The fiery editorials posed a mammoth threat to the empire. The newspaper was promptly banned for an indefinite period. Bedar Bakht was brutally tortured, forced to eat pork meat and then hanged till death.

Payam-e-Azadi had rattled the mighty British empire so much that when they took control of Delhi, they searched every home for copies of Payam-e-Azadi and if found, each member of that house was hanged to death.

Indian press should be forever indebted to Azimullah Khan and Bedar Bakht who taught the fundamentals of fearless journalism in front of a ruthless authority. Payam-e-Azadi has been largely forgotten today, so are its values, spirit and spine.

Sources

  • Man behind the war of independence 1857/Lutfullah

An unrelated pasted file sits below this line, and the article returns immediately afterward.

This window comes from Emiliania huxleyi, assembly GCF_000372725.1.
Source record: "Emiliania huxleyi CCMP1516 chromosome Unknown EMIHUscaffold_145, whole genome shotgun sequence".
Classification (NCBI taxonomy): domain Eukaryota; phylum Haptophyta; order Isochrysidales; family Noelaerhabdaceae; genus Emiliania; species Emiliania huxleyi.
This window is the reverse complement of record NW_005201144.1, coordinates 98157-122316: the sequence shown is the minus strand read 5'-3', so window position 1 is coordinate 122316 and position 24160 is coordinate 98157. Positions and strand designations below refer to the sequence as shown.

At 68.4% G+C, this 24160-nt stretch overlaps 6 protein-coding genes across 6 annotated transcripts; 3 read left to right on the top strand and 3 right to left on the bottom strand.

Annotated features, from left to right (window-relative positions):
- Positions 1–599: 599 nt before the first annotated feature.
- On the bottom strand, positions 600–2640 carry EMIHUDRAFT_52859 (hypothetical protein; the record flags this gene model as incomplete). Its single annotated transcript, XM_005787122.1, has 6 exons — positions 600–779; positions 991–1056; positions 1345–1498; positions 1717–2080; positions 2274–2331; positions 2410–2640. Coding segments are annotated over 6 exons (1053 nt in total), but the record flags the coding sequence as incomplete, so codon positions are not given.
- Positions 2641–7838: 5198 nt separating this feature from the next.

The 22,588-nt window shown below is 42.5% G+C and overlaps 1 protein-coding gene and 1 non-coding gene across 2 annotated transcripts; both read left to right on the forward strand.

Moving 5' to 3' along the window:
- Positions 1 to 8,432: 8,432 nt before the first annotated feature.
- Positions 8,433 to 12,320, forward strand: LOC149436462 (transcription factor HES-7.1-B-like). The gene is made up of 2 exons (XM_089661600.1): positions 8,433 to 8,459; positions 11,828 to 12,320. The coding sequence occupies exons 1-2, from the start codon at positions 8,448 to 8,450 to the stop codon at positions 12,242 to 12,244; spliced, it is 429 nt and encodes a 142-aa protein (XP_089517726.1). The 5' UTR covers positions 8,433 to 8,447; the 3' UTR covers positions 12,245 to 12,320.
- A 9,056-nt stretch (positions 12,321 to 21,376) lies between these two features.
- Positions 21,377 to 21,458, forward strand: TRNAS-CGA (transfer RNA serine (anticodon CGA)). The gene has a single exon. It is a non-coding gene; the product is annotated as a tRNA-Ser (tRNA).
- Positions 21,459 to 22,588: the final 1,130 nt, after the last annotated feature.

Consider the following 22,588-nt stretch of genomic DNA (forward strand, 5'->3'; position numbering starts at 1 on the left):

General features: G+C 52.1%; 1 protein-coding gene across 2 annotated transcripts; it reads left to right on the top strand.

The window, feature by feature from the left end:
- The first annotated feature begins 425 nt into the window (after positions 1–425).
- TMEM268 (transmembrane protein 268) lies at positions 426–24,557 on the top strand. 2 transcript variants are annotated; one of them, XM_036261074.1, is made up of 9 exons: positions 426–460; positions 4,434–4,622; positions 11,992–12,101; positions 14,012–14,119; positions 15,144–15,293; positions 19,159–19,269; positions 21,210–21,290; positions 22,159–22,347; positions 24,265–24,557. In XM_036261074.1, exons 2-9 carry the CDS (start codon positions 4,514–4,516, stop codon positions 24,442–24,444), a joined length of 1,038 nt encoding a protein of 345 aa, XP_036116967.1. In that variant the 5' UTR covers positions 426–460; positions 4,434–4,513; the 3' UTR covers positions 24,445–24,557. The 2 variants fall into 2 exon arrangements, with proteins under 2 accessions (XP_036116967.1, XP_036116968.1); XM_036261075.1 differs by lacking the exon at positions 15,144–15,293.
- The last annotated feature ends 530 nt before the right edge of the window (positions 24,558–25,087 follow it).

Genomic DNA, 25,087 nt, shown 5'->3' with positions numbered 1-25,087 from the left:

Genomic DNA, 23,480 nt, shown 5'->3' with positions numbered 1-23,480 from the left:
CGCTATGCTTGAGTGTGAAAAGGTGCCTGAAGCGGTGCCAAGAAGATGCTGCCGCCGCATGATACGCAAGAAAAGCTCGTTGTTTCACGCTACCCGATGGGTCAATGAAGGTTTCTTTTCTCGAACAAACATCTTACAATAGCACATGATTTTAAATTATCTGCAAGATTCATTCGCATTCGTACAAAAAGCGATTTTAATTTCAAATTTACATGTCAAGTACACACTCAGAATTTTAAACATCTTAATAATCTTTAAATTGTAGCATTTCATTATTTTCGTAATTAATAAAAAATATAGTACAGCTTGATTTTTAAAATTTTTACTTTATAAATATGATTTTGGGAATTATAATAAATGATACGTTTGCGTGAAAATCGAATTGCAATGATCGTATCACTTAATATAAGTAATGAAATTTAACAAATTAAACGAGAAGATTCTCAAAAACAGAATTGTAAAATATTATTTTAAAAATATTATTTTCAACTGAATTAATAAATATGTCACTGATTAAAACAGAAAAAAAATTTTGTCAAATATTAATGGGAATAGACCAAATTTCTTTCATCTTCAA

• Syed, La presse de la liberté: Journée d’études organisée par le Groupe de Travail edited by Eve Johansson
  • Wikimedia

The curious tale of partition, refugees in Bombay and fish koliwada

The curious tale of partition, refugees in Bombay and fish koliwada

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Every partition story is a weeping witness of dreadful human acts, but a few of them also enrich the cultural cascade of India. The strange origin of Fish Koliwada is one such interesting anecdote.

During partition, many displaced Sikh refugees from Hazara district and Peshawar, who didn’t have relatives in Punjab, Delhi or Kashmir, boarded the iconic Frontier Mail and headed to Bombay with a hope of new life.

They settled down in the Sion-Koliwada military camp, near today’s Guru Tegh Bahadur (GTB) Nagar railway station. Shanties around the streets and dockyard became the shelter of many Sikh refugees who had fled Pakistan after Partition.

Koliwada usually refers to a colony of fishermen. In Mumbai, one can find several urban villages named Koliwada. A machhi market or fish market is usually a prominent landmark for such Koliwada localities.